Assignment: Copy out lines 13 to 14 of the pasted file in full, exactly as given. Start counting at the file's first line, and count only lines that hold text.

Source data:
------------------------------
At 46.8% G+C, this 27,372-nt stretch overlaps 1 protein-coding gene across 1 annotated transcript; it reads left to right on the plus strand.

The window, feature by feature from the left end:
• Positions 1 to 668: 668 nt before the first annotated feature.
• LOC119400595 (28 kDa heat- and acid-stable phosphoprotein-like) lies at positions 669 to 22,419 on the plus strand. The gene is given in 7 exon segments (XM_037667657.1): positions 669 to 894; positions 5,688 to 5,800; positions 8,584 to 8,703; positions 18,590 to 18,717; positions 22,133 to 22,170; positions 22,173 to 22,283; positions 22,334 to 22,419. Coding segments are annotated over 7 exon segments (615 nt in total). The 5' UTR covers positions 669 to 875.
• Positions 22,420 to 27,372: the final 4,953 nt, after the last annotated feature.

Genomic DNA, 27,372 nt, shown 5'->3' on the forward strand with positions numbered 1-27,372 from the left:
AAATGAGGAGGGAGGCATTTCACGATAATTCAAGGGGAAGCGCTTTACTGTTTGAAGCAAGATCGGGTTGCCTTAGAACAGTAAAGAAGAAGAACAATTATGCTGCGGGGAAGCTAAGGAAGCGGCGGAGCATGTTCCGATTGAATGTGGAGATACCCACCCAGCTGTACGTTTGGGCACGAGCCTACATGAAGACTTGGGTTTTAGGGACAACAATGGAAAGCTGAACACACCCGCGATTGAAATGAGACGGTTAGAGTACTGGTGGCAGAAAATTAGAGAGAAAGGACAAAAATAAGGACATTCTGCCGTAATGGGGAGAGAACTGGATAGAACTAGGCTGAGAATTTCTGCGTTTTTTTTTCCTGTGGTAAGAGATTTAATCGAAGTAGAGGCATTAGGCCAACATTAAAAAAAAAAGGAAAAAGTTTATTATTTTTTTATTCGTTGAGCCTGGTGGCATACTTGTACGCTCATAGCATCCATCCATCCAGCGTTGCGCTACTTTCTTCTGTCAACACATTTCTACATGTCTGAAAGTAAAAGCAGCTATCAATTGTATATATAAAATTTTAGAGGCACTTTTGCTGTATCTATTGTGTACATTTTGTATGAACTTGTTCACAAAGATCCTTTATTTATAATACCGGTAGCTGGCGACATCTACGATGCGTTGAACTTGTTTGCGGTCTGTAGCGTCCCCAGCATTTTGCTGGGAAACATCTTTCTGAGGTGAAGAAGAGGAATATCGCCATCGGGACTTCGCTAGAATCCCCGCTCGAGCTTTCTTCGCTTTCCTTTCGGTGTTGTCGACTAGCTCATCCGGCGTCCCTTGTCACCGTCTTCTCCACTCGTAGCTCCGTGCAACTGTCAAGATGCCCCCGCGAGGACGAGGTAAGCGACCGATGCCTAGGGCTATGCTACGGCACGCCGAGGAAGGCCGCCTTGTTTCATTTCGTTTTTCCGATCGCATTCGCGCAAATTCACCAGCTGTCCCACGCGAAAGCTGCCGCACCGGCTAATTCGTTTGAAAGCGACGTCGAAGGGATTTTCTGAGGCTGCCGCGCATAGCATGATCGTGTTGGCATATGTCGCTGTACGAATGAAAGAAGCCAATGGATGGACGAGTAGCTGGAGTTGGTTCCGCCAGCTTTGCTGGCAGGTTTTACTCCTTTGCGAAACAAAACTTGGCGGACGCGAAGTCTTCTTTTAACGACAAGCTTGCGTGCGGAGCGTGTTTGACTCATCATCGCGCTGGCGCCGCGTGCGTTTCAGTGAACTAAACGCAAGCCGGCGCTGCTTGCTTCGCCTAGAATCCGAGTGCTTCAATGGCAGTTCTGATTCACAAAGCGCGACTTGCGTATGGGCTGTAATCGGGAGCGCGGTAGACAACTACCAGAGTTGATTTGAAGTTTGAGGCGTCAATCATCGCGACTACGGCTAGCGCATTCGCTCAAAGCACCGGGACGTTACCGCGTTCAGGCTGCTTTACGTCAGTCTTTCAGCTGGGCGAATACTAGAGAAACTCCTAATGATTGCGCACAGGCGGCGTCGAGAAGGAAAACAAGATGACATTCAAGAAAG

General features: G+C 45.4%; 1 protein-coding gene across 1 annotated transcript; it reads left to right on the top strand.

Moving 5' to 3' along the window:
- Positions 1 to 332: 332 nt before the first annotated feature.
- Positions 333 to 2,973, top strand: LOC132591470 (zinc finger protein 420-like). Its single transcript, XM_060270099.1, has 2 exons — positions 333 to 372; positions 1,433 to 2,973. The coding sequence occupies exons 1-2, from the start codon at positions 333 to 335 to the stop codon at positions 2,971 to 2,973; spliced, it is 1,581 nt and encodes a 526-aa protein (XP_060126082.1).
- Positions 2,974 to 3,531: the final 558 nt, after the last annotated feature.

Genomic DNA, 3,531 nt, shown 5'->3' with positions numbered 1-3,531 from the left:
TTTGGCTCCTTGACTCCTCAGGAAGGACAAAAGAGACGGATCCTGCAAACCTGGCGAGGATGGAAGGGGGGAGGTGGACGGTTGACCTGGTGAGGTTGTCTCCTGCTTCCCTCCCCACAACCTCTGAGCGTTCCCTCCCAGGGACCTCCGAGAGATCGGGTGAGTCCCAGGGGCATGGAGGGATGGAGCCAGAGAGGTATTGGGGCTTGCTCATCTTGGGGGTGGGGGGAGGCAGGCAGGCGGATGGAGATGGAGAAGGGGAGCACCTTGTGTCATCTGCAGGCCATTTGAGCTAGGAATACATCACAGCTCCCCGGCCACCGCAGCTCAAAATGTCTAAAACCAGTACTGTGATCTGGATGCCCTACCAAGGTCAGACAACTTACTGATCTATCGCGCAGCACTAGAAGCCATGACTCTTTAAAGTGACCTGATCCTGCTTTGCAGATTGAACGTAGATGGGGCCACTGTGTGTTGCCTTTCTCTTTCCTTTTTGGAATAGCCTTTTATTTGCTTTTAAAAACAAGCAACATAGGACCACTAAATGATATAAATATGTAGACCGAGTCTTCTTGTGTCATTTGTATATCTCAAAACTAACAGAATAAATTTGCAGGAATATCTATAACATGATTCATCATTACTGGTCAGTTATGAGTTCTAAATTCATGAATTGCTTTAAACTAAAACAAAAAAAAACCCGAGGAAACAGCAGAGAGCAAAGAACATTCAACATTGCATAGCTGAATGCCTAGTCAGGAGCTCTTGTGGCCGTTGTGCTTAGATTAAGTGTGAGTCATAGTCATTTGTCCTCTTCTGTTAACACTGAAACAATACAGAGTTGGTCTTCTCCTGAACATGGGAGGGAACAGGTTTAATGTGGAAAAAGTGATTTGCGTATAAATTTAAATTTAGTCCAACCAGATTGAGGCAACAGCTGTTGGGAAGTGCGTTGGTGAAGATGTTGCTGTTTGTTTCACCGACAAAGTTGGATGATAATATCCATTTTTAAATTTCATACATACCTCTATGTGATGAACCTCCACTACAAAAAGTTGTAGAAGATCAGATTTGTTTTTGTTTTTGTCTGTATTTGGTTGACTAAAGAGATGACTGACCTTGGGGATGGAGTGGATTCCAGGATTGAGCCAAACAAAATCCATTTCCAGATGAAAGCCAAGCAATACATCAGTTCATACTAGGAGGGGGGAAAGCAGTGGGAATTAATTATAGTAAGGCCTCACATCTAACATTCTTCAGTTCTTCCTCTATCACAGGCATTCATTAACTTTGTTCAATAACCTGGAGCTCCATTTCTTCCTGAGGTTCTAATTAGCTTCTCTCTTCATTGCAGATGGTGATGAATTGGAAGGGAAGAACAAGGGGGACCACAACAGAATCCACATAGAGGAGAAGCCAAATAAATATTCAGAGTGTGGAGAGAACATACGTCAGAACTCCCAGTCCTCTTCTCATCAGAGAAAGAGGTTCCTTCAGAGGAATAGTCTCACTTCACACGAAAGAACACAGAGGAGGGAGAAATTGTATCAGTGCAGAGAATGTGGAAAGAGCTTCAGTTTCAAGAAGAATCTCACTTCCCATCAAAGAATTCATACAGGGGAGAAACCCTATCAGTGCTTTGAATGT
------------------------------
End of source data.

Genomic DNA, 3,531 nt, shown 5'->3' with positions numbered 1-3,531 from the left:
TTTGGCTCCTTGACTCCTCAGGAAGGACAAAAGAGACGGATCCTGCAAACCTGGCGAGGATGGAAGGGGGGAGGTGGACGGTTGACCTGGTGAGGTTGTCTCCTGCTTCCCTCCCCACAACCTCTGAGCGTTCCCTCCCAGGGACCTCCGAGAGATCGGGTGAGTCCCAGGGGCATGGAGGGATGGAGCCAGAGAGGTATTGGGGCTTGCTCATCTTGGGGGTGGGGGGAGGCAGGCAGGCGGATGGAGATGGAGAAGGGGAGCACCTTGTGTCATCTGCAGGCCATTTGAGCTAGGAATACATCACAGCTCCCCGGCCACCGCAGCTCAAAATGTCTAAAACCAGTACTGTGATCTGGATGCCCTACCAAGGTCAGACAACTTACTGATCTATCGCGCAGCACTAGAAGCCATGACTCTTTAAAGTGACCTGATCCTGCTTTGCAGATTGAACGTAGATGGGGCCACTGTGTGTTGCCTTTCTCTTTCCTTTTTGGAATAGCCTTTTATTTGCTTTTAAAAACAAGCAACATAGGACCACTAAATGATATAAATATGTAGACCGAGTCTTCTTGTGTCATTTGTATATCTCAAAACTAACAGAATAAATTTGCAGGAATATCTATAACATGATTCATCATTACTGGTCAGTTATGAGTTCTAAATTCATGAATTGCTTTAAACTAAAACAAAAAAAAACCCGAGGAAACAGCAGAGAGCAAAGAACATTCAACATTGCATAGCTGAATGCCTAGTCAGGAGCTCTTGTGGCCGTTGTGCTTAGATTAAGTGTGAGTCATAGTCATTTGTCCTCTTCTGTTAACACTGAAACAATACAGAGTTGGTCTTCTCCTGAACATGGGAGGGAACAGGTTTAATGTGGAAAAAGTGATTTGCGTATAAATTTAAATTTAGTCCAACCAGATTGAGGCAACAGCTGTTGGGAAGTGCGTTGGTGAAGATGTTGCTGTTTGTTTCACCGACAAAGTTGGATGATAATATCCATTTTTAAATTTCATACATACCTCTATGTGATGAACCTCCACTACAAAAAGTTGTAGAAGATCAGATTTGTTTTTGTTTTTGTCTGTATTTGGTTGACTAAAGAGATGACTGACCTTGGGGATGGAGTGGATTCCAGGATTGAGCCAAACAAAATCCATTTCCAGATGAAAGCCAAGCAATACATCAGTTCATACTAGGAGGGGGGAAAGCAGTGGGAATTAATTATAGTAAGGCCTCACATCTAACATTCTTCAGTTCTTCCTCTATCACAGGCATTCATTAACTTTGTTCAATAACCTGGAGCTCCATTTCTTCCTGAGGTTCTAATTAGCTTCTCTCTTCATTGCAGATGGTGATGAATTGGAAGGGAAGAACAAGGGGGACCACAACAGAATCCACATAGAGGAGAAGCCAAATAAATATTCAGAGTGTGGAGAGAACATACGTCAGAACTCCCAGTCCTCTTCTCATCAGAGAAAGAGGTTCCTTCAGAGGAATAGTCTCACTTCACACGAAAGAACACAGAGGAGGGAGAAATTGTATCAGTGCAGAGAATGTGGAAAGAGCTTCAGTTTCAAGAAGAATCTCACTTCCCATCAAAGAATTCATACAGGGGAGAAACCCTATCAGTGCTTTGAATGT